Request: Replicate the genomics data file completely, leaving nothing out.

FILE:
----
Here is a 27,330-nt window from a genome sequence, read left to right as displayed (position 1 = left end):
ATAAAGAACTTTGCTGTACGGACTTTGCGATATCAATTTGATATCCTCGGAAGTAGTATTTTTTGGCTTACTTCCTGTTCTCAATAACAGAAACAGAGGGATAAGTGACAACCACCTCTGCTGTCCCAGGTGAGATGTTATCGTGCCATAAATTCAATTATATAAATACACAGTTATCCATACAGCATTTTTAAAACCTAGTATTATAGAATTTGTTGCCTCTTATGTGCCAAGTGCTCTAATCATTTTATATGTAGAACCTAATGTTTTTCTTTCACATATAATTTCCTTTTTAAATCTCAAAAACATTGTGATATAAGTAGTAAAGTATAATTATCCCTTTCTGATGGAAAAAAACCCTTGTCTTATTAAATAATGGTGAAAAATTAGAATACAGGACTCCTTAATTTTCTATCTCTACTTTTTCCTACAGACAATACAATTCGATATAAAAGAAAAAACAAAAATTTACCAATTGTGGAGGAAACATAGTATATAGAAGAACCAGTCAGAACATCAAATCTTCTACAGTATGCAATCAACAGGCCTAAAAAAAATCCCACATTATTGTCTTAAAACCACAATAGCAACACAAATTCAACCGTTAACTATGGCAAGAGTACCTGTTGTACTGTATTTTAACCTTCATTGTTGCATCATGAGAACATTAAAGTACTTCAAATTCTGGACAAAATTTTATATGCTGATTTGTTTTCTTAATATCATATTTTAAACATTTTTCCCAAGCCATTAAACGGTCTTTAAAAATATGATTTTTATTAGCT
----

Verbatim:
Here is a 27,330-nt window from a genome sequence, read left to right as displayed (position 1 = left end):
ATAAAGAACTTTGCTGTACGGACTTTGCGATATCAATTTGATATCCTCGGAAGTAGTATTTTTTGGCTTACTTCCTGTTCTCAATAACAGAAACAGAGGGATAAGTGACAACCACCTCTGCTGTCCCAGGTGAGATGTTATCGTGCCATAAATTCAATTATATAAATACACAGTTATCCATACAGCATTTTTAAAACCTAGTATTATAGAATTTGTTGCCTCTTATGTGCCAAGTGCTCTAATCATTTTATATGTAGAACCTAATGTTTTTCTTTCACATATAATTTCCTTTTTAAATCTCAAAAACATTGTGATATAAGTAGTAAAGTATAATTATCCCTTTCTGATGGAAAAAAACCCTTGTCTTATTAAATAATGGTGAAAAATTAGAATACAGGACTCCTTAATTTTCTATCTCTACTTTTTCCTACAGACAATACAATTCGATATAAAAGAAAAAACAAAAATTTACCAATTGTGGAGGAAACATAGTATATAGAAGAACCAGTCAGAACATCAAATCTTCTACAGTATGCAATCAACAGGCCTAAAAAAAATCCCACATTATTGTCTTAAAACCACAATAGCAACACAAATTCAACCGTTAACTATGGCAAGAGTACCTGTTGTACTGTATTTTAACCTTCATTGTTGCATCATGAGAACATTAAAGTACTTCAAATTCTGGACAAAATTTTATATGCTGATTTGTTTTCTTAATATCATATTTTAAACATTTTTCCCAAGCCATTAAACGGTCTTTAAAAATATGATTTTTATTAGCT